Computer Programming

The question of whether a computer can think is no more interesting than
the question of whether a submarine can swim.
- E. W. Dijkstra

As far as the program sources are concerned, please note the following:
! ! ! Anything free comes without guarantee ! ! !
The languages employed for writing my programs are the following:

  FORTRAN 77       BASIC       FORTH       PASCAL   /   DELPHI       JAVA

If your thinking is structured, then your program may be structured,
regardless of the programming language. The reverse is not true (HdB)


SUNA is abbreviation for: "Series on Unified Numerical Approximations". The Series was published in the sci.math.num-analysis newsgroup (1993 - 1994) on the Internet. Here is the contents of the Series. There are a few Basic and Fortran programs associated with it. I've been in the process of translating some of these into Turbo Pascal as well. A future development could have been to create a Web version for some of these applications.


Once upon a time, I developed a couple of Fortran programs for a person who wanted to calculate the distribution of the electrical potential in a piece of corroding re-enforced concrete. A standard 2-D finite element method has been implemented for this purpose. Perhaps the code and accompanying documents can be useful as kind of a blueprint for developing FEA programs of your own. The program has been rewritten in Turbo Pascal and Delphi.


A number of Basic programs is associated with the (Dutch) chapter 7 in my book, known (to me at last) as Labrujère's Problem. Check out here for the relevant parts. Programs have been rewritten in Turbo Pascal and Delphi.


Another Solar Wind project. Done in close collaboration with an astronomer.


For an excellent description of Iterative Methods for Large Sparse Systems of Equations
unzip and print the Templates PS document (mirrorred from netlib or GAMS).

Computational Geometry

There's a wealth of computer programs available via Internet, which cover precisely this area of interest. One can find quite interesting links in the Directory of Computational Geometry Software, which in turn can be accessed via netlib. The latter is an indispensable resource of mathematical programs of all sorts!

In order to understand subsequent work, you should familiarize yourself with Delaunay triangulations and Voronoi regions. Maybe a good start is to download bits of software. For 2-D as well as for 3-D there exists some excellent public domain stuff.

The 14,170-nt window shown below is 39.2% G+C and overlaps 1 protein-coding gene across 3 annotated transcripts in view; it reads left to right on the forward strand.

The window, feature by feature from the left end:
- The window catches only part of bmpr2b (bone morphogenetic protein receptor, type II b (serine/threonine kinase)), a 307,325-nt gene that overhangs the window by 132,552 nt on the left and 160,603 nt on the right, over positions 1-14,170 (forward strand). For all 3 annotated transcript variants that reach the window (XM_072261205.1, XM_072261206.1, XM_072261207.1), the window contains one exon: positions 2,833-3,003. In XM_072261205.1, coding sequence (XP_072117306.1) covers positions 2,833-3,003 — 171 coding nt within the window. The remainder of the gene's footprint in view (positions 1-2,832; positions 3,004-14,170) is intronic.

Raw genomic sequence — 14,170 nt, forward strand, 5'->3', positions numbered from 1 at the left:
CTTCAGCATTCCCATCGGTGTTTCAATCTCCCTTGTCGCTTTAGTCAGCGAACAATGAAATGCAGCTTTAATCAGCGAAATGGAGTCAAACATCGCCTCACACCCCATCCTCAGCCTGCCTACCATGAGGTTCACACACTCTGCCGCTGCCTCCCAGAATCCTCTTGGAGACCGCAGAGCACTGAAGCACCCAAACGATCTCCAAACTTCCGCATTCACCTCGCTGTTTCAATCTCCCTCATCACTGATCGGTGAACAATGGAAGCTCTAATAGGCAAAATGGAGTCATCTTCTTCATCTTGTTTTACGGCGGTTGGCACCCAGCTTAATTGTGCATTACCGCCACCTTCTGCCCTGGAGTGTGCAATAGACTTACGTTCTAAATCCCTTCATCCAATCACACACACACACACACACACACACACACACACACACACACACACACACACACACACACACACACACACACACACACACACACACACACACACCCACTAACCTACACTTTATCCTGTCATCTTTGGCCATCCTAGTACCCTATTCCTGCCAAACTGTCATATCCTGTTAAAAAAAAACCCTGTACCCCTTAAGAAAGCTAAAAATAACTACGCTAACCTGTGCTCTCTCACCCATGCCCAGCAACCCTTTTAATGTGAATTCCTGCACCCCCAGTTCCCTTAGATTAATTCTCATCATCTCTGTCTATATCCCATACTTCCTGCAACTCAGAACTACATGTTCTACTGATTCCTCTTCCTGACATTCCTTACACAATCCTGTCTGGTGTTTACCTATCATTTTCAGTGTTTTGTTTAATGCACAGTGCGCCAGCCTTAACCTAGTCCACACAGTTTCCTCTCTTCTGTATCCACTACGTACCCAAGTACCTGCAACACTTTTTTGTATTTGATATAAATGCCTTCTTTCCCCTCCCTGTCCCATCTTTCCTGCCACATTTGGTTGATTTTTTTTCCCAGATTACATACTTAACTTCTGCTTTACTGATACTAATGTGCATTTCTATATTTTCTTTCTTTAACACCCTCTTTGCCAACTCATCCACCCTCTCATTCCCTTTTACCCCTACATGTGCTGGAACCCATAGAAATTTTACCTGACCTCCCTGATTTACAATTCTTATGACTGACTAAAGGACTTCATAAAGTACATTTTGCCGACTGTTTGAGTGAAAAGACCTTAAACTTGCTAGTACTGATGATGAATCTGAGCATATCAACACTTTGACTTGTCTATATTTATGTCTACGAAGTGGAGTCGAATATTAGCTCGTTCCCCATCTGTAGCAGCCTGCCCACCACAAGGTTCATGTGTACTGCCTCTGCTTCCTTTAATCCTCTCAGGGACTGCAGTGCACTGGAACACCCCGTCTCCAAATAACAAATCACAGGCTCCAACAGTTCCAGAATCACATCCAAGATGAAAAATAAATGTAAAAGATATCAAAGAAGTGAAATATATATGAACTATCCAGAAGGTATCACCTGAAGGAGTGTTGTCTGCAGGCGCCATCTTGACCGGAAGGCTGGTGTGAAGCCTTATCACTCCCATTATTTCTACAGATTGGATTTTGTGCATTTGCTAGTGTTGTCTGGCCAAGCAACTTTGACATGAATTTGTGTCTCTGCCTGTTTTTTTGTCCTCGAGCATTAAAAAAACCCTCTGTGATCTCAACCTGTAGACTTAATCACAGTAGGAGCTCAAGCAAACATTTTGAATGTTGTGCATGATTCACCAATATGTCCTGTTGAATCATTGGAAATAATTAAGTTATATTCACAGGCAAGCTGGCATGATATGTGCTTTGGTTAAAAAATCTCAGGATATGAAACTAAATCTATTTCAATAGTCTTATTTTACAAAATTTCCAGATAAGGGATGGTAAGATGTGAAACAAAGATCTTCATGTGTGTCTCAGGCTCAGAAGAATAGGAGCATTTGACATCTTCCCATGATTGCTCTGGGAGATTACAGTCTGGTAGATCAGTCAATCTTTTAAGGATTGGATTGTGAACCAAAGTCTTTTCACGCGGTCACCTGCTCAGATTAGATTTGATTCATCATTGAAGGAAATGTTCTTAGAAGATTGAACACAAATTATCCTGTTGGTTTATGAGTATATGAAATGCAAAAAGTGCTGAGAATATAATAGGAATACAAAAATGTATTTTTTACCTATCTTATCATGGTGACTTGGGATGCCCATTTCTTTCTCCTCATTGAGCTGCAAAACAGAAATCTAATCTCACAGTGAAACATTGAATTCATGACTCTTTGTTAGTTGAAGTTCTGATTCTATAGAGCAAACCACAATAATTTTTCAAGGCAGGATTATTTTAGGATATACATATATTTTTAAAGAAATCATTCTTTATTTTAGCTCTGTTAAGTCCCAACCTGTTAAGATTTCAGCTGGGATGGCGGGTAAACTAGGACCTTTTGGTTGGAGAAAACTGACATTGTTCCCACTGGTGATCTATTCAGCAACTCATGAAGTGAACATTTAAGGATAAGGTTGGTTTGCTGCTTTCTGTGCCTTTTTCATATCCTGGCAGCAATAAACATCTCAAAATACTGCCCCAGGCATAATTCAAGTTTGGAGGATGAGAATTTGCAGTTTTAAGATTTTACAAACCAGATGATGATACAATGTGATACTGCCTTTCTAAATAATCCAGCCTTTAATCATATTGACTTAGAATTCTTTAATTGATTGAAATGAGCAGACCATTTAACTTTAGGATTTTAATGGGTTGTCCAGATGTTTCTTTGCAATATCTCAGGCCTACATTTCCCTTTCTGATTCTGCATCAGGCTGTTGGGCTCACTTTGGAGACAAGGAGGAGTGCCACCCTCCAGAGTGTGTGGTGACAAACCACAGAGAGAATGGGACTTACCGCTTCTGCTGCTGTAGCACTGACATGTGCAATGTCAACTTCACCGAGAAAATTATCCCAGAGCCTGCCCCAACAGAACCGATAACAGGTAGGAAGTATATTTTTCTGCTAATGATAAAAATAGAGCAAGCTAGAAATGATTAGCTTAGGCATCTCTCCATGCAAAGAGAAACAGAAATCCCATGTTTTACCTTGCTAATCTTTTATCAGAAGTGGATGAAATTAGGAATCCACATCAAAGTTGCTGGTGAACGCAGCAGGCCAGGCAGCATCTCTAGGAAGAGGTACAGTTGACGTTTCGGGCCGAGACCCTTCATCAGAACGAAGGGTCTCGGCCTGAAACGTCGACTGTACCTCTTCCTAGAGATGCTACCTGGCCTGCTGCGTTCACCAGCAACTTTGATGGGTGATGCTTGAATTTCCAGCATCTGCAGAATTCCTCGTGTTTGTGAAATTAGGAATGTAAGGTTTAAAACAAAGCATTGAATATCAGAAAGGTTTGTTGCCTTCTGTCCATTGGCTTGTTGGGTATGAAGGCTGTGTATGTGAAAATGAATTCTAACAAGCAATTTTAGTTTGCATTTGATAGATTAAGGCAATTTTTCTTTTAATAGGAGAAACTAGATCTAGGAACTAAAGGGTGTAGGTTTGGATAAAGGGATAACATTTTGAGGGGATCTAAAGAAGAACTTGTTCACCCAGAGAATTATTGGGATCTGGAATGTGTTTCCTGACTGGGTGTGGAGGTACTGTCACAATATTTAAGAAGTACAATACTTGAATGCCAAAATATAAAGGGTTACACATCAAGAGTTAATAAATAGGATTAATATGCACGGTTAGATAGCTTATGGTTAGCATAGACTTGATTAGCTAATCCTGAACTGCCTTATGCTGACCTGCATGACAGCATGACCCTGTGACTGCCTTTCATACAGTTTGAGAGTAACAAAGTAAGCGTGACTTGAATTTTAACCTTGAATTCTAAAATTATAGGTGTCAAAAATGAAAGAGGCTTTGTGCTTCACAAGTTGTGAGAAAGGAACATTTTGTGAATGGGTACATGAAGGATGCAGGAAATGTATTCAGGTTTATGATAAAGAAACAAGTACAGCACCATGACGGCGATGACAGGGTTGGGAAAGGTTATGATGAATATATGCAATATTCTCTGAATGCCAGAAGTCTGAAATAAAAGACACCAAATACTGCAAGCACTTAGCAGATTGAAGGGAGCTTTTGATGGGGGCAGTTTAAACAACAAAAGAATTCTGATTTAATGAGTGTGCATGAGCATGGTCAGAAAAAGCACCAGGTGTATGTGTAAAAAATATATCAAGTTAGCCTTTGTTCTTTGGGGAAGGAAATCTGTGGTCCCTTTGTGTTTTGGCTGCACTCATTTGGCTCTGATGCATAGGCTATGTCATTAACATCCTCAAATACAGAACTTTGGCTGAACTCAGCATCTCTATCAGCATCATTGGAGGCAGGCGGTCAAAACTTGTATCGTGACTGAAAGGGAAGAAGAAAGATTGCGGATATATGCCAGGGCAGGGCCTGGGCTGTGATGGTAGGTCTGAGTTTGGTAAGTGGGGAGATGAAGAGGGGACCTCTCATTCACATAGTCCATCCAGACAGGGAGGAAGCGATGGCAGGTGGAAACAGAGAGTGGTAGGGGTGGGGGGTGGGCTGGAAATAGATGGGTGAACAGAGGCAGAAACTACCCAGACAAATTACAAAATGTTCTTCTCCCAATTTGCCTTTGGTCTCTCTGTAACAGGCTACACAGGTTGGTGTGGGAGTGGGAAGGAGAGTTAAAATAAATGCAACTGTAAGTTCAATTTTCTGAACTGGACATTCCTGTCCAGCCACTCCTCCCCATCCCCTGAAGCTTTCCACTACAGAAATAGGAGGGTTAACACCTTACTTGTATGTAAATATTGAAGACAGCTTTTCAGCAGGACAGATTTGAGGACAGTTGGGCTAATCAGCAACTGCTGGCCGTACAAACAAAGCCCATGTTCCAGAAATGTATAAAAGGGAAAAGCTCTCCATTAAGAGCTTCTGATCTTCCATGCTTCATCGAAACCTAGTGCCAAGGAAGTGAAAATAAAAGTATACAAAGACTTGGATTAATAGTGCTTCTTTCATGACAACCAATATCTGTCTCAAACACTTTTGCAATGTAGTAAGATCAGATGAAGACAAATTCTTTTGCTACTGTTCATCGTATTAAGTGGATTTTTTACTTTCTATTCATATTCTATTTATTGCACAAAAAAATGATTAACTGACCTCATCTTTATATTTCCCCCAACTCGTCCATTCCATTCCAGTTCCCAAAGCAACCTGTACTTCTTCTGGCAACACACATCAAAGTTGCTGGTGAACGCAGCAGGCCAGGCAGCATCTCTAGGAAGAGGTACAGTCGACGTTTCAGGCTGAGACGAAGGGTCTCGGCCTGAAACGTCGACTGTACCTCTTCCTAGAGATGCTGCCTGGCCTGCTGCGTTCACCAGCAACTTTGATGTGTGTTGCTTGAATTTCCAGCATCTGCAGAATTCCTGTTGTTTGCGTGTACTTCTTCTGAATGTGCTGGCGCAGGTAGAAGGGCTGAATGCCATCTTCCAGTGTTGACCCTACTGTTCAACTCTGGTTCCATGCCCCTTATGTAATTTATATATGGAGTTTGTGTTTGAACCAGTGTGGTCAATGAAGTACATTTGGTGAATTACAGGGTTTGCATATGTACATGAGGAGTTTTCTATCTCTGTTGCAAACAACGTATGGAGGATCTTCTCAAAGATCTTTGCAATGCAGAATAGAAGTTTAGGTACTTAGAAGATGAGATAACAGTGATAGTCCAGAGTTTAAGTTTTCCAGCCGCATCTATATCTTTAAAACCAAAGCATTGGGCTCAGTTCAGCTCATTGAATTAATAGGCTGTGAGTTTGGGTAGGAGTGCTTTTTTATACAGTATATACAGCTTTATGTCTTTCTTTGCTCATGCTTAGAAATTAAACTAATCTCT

There exist two articles in SUNA, the Series on Unified Numerical Approximations, which are not truly Numerical in nature. I think they rather belong to the area of Computational Geometry:

The Fortran programs in these two chapters have been zipped into one (16 KB) file for convenience.

The following is perhaps more closely related to the area of Computer Graphics.
Here is a (Turbo Pascal stefan.pas) program for rendering an arbitrary (wire-framed, alas!) cylinder, which is rotated in space with help of Quaternions.
(Note: this program will not work anymore anyway, without the Borland BGI stuff, which must then be placed in the C:\TP\BGI directory)
Another interesting place may be:

And how about a program which actually does the automatic coloring of BitMapPed Country Maps, with a minimal number of colors? Such a program does exist now! One of the problems associated with the (in)famous Four Colour Problem is solved herewith.

As part of a larger project (? I think) comes a tiny Delphi (visual Pascal) program and its executable
which does (say) the ultimate anti-aliasing of straight lines, according to some theory in my (Dutch) book.
Another program and its executable does the anti-aliasing of black and white bit maps (B/W BMP files),
by convolution with a Gaussian distribution.

Sorting and Searching

Quite a number of indispensible algorithms, by Donald Knuth


It will be explained here, in Dutch, how so called "LogiKwiz" puzzles are solved by computer programming. Better skip this section if you prefer to solve them by hand!

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